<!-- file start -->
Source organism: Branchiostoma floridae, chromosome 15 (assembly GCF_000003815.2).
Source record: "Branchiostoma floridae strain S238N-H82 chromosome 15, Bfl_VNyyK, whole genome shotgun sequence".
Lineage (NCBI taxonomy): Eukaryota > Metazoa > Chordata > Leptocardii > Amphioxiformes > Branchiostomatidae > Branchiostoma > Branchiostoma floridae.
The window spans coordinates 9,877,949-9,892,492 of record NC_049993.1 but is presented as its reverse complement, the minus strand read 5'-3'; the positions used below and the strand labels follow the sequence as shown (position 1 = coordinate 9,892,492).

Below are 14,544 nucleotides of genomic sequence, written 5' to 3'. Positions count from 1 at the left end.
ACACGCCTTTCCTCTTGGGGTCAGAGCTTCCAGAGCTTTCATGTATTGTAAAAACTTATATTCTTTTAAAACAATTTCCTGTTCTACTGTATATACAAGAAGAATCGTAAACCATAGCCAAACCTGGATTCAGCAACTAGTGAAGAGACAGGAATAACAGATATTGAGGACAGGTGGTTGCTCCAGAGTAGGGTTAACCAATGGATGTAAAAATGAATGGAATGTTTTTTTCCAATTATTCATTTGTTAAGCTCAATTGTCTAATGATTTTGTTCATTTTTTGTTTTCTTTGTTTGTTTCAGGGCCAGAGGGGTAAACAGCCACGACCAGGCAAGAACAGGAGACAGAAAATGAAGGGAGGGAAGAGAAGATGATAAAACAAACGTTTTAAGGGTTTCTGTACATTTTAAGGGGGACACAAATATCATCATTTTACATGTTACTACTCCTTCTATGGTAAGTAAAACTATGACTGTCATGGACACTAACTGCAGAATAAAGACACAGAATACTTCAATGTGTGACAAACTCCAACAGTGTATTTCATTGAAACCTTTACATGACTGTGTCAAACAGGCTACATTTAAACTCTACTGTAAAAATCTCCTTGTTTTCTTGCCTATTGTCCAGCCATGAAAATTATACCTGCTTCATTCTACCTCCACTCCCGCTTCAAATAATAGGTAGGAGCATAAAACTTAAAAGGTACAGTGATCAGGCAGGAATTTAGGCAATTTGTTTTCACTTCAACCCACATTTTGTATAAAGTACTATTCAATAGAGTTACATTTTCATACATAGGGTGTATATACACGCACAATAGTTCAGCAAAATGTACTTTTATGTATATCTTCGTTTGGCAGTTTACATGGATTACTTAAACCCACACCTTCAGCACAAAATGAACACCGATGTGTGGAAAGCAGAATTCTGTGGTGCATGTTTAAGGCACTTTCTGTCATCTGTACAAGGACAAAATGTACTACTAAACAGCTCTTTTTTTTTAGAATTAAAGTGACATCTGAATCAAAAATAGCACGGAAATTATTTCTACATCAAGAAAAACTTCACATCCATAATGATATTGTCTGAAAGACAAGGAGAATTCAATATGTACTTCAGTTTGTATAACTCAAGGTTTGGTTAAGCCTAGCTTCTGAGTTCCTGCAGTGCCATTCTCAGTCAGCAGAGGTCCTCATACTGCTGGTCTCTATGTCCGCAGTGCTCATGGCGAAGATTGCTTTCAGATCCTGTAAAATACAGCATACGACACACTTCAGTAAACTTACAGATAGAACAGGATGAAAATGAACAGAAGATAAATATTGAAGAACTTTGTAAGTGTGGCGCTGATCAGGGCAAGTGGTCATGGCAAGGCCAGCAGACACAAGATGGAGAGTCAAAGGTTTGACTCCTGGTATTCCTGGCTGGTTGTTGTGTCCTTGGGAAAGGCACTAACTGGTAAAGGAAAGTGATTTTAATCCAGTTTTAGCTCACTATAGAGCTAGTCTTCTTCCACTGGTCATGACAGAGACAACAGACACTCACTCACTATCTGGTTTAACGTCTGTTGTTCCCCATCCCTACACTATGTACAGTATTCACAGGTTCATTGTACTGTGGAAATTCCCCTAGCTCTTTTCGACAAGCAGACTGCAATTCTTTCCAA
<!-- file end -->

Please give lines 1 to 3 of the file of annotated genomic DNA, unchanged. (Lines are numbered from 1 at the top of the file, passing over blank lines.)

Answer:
Source organism: Branchiostoma floridae, chromosome 15 (assembly GCF_000003815.2).
Source record: "Branchiostoma floridae strain S238N-H82 chromosome 15, Bfl_VNyyK, whole genome shotgun sequence".
Lineage (NCBI taxonomy): Eukaryota > Metazoa > Chordata > Leptocardii > Amphioxiformes > Branchiostomatidae > Branchiostoma > Branchiostoma floridae.